I though I had it.
After reading Joel's Painless Functional Specifications I tried to do something similar for project Snakeoil. It was nice. It uncovered a lot of things noboby has thought of. Making a spec forces you to think about a lot of details. Where and how are errors displayed? What happens if? How should we interact with the user?
It was written mainly with the UI in mind, but it touched some points concerning the algorithm and hardware.
As mentioned, a lot of companies are involved. First there is the mother of our company, lets call them A. Then we have company B where I work. Company B is in a different country than company A. And we have company C, which is located in yet another country surrounded by water.
Now, company C should be in charge of the product and the hardware, as they will brand and distribute it. Company A will do the algorithm and company B will do the UI stuff (my work).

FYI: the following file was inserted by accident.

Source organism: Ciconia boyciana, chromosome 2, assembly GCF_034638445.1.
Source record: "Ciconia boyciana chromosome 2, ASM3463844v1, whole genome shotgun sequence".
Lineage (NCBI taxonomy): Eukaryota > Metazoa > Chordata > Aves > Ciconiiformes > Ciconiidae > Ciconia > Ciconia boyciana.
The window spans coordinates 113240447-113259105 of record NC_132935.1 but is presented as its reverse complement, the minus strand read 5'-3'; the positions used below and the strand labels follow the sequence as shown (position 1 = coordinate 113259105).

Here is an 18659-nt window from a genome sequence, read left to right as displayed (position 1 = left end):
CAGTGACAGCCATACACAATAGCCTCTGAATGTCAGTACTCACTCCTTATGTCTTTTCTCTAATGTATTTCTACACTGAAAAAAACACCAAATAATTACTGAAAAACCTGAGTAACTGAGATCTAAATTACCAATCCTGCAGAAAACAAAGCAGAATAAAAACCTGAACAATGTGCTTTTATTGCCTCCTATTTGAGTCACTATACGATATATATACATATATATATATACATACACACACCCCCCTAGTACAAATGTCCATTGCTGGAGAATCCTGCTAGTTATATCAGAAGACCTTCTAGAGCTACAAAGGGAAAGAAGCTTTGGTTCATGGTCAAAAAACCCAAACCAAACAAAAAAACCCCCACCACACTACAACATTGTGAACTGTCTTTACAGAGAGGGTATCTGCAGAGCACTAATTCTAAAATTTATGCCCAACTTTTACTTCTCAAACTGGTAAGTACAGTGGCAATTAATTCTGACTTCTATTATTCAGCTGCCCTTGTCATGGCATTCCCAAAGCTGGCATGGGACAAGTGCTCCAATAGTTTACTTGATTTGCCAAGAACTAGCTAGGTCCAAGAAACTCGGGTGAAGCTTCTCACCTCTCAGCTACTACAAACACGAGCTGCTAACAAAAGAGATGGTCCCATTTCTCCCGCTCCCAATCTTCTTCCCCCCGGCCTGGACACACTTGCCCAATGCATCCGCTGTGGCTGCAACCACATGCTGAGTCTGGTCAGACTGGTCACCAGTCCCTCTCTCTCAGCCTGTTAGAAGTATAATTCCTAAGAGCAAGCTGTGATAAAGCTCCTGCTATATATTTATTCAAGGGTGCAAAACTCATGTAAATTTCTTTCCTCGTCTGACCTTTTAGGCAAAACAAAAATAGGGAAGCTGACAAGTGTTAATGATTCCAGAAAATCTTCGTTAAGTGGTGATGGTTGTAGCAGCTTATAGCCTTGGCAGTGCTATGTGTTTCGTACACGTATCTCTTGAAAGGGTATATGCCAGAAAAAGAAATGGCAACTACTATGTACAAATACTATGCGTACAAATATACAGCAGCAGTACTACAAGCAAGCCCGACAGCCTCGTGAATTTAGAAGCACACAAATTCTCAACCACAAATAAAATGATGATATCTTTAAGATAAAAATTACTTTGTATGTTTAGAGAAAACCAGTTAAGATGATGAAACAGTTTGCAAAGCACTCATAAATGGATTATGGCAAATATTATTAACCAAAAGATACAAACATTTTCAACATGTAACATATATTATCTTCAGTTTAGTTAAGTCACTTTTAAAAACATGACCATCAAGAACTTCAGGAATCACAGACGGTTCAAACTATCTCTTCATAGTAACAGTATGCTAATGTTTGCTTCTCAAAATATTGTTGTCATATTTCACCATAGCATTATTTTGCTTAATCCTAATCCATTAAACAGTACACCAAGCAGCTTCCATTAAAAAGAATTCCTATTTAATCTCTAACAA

Last week, I visited the algorithm guy at company A (remember, different country). I needed to talk with him about integrating the algorithm in the UI. As I thought it would be nice to have his input on the UI spec, I send him the document. The result was something I didn't expect. It seems, he has been working in some sort of vacuum, as there was nobody else involved at company A. He has been once to company C, but that was it. Now my spec suddenly fuelled his energy. See that his algorithm would soon turn into a product, made him very cheerful. Amazing.
So, here I was with a draft for a spec. And I had made somebody happy with whom I had to work. Suddenly I feel I have energy for this project. I can drive this project to a product. Me, a measly developer, not somebody with a management title. Effectively, I was in charge.
Then came a meeting.
With the head of software development at company B.
Now we lost the person driving the project. Me. We bemoan the tragic loss. I'm just no longer interested. If somebody else wants to drive it: Go ahead, feel free. But don't count on my support.